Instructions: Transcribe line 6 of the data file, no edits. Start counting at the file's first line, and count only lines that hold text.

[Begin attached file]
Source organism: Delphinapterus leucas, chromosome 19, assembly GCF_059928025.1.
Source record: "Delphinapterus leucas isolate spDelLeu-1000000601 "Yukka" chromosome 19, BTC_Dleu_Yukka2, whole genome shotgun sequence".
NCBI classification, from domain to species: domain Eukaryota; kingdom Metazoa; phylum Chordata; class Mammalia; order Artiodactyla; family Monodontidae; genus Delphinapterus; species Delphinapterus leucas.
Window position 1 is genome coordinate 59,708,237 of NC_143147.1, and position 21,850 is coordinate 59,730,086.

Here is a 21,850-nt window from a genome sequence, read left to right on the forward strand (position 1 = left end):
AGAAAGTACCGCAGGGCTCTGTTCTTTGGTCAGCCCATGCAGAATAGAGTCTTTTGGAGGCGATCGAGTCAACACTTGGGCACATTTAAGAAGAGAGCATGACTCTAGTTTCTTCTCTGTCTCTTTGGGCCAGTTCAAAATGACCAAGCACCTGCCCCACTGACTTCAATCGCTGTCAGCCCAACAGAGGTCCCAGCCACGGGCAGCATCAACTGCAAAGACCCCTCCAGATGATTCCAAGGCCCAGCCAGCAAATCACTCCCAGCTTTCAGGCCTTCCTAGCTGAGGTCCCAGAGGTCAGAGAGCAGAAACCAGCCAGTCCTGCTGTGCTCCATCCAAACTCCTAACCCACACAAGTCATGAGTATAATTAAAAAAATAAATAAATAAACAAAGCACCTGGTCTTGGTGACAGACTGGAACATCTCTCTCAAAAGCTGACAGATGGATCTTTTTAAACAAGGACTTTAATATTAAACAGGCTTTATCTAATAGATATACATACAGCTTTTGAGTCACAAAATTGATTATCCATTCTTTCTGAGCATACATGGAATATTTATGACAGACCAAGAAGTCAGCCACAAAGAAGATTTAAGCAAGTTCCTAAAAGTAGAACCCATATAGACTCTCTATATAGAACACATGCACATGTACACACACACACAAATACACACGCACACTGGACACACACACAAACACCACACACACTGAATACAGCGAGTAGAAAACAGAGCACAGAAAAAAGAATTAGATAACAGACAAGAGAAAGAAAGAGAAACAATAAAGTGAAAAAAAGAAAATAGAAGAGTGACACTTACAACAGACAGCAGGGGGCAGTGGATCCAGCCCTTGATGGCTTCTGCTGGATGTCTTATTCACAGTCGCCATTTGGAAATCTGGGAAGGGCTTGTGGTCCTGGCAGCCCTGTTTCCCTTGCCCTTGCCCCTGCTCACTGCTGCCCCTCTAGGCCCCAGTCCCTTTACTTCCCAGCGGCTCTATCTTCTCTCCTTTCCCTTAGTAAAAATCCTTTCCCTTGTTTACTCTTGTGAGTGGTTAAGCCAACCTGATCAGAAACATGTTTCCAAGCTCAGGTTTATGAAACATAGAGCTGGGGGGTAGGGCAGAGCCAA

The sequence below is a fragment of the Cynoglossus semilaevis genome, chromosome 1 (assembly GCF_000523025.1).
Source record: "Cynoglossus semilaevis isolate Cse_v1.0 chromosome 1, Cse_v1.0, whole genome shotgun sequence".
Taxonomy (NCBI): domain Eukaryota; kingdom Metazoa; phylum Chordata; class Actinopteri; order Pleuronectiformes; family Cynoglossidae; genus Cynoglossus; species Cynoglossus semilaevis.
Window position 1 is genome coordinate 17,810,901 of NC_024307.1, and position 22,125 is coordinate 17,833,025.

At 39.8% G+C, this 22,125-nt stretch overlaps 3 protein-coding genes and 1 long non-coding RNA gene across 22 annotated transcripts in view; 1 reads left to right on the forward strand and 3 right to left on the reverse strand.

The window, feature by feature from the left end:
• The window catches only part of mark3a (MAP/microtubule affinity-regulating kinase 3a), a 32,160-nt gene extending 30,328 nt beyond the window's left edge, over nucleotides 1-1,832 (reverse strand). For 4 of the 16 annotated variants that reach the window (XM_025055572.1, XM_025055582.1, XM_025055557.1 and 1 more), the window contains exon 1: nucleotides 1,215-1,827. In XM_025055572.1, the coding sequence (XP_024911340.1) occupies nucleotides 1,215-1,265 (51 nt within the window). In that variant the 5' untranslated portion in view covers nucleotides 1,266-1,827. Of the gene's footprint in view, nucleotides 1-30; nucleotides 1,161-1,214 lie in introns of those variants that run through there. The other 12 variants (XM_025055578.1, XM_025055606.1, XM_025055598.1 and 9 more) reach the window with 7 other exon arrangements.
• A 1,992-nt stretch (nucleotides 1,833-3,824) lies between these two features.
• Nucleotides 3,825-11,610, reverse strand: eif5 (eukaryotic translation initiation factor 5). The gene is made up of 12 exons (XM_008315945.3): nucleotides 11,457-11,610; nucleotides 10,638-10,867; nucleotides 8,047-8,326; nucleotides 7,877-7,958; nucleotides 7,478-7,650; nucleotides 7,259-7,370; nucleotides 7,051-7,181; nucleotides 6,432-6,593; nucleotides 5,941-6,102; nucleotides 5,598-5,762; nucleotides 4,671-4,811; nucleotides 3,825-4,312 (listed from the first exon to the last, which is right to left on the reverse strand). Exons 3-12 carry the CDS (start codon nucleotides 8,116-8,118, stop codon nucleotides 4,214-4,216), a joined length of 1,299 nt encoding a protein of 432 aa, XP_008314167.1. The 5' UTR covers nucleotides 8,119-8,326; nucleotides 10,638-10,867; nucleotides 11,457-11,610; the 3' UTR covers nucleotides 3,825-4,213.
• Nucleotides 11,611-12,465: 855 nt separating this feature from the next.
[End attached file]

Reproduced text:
AGAAAGTACCGCAGGGCTCTGTTCTTTGGTCAGCCCATGCAGAATAGAGTCTTTTGGAGGCGATCGAGTCAACACTTGGGCACATTTAAGAAGAGAGCATGACTCTAGTTTCTTCTCTGTCTCTTTGGGCCAGTTCAAAATGACCAAGCACCTGCCCCACTGACTTCAATCGCTGTCAGCCCAACAGAGGTCCCAGCCACGGGCAGCATCAACTGCAAAGACCCCTCCAGATGATTCCAAGGCCCAGCCAGCAAATCACTCCCAGCTTTCAGGCCTTCCTAGCTGAGGTCCCAGAGGTCAGAGAGCAGAAACCAGCCAGTCCTGCTGTGCTCCATCCAAACTCCTAACCCACACAAGTCATGAGTATAATTAAAAAAATAAATAAATAAACAAAGCACCTGGTCTTGGTGACAGACTGGAACATCTCTCTCAAAAGCTGACAGATGGATCTTTTTAAACAAGGACTTTAATATTAAACAGGCTTTATCTAATAGATATACATACAGCTTTTGAGTCACAAAATTGATTATCCATTCTTTCTGAGCATACATGGAATATTTATGACAGACCAAGAAGTCAGCCACAAAGAAGATTTAAGCAAGTTCCTAAAAGTAGAACCCATATAGACTCTCTATATAGAACACATGCACATGTACACACACACACAAATACACACGCACACTGGACACACACACAAACACCACACACACTGAATACAGCGAGTAGAAAACAGAGCACAGAAAAAAGAATTAGATAACAGACAAGAGAAAGAAAGAGAAACAATAAAGTGAAAAAAAGAAAATAGAAGAGTGACACTTACAACAGACAGCAGGGGGCAGTGGATCCAGCCCTTGATGGCTTCTGCTGGATGTCTTATTCACAGTCGCCATTTGGAAATCTGGGAAGGGCTTGTGGTCCTGGCAGCCCTGTTTCCCTTGCCCTTGCCCCTGCTCACTGCTGCCCCTCTAGGCCCCAGTCCCTTTACTTCCCAGCGGCTCTATCTTCTCTCCTTTCCCTTAGTAAAAATCCTTTCCCTTGTTTACTCTTGTGAGTGGTTAAGCCAACCTGATCAGAAACATGTTTCCAAGCTCAGGTTTATGAAACATAGAGCTGGGGGGTAGGGCAGAGCCAA